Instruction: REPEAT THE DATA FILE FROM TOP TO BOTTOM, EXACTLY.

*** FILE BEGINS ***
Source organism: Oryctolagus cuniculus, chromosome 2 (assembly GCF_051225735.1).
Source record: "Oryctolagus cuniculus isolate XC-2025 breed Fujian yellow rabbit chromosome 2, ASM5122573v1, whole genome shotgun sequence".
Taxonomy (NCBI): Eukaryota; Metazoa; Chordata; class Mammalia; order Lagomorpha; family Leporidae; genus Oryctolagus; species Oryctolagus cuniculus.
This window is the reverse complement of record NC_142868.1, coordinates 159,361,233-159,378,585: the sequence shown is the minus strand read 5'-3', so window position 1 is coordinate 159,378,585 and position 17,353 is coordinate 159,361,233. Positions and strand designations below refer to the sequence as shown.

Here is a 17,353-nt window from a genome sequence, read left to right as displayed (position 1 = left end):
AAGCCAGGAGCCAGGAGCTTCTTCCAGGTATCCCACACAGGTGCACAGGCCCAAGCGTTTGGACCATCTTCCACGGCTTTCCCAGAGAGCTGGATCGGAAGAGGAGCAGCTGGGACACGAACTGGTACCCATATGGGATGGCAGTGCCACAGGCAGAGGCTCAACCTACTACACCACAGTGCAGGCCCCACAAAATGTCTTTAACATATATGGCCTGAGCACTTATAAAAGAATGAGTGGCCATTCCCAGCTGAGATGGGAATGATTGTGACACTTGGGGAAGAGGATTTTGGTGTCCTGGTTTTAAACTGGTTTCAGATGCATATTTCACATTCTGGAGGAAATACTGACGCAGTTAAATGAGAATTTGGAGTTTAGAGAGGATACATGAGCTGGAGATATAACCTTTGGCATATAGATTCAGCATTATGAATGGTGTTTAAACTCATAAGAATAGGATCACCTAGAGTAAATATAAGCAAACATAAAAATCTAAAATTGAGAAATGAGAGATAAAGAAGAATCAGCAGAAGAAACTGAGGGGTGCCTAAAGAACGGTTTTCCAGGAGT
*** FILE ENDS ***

Source organism: Oryctolagus cuniculus, chromosome 2 (assembly GCF_051225735.1).
Source record: "Oryctolagus cuniculus isolate XC-2025 breed Fujian yellow rabbit chromosome 2, ASM5122573v1, whole genome shotgun sequence".
Taxonomy (NCBI): Eukaryota; Metazoa; Chordata; class Mammalia; order Lagomorpha; family Leporidae; genus Oryctolagus; species Oryctolagus cuniculus.
This window is the reverse complement of record NC_142868.1, coordinates 159,361,233-159,378,585: the sequence shown is the minus strand read 5'-3', so window position 1 is coordinate 159,378,585 and position 17,353 is coordinate 159,361,233. Positions and strand designations below refer to the sequence as shown.

Here is a 17,353-nt window from a genome sequence, read left to right as displayed (position 1 = left end):
AAGCCAGGAGCCAGGAGCTTCTTCCAGGTATCCCACACAGGTGCACAGGCCCAAGCGTTTGGACCATCTTCCACGGCTTTCCCAGAGAGCTGGATCGGAAGAGGAGCAGCTGGGACACGAACTGGTACCCATATGGGATGGCAGTGCCACAGGCAGAGGCTCAACCTACTACACCACAGTGCAGGCCCCACAAAATGTCTTTAACATATATGGCCTGAGCACTTATAAAAGAATGAGTGGCCATTCCCAGCTGAGATGGGAATGATTGTGACACTTGGGGAAGAGGATTTTGGTGTCCTGGTTTTAAACTGGTTTCAGATGCATATTTCACATTCTGGAGGAAATACTGACGCAGTTAAATGAGAATTTGGAGTTTAGAGAGGATACATGAGCTGGAGATATAACCTTTGGCATATAGATTCAGCATTATGAATGGTGTTTAAACTCATAAGAATAGGATCACCTAGAGTAAATATAAGCAAACATAAAAATCTAAAATTGAGAAATGAGAGATAAAGAAGAATCAGCAGAAGAAACTGAGGGGTGCCTAAAGAACGGTTTTCCAGGAGT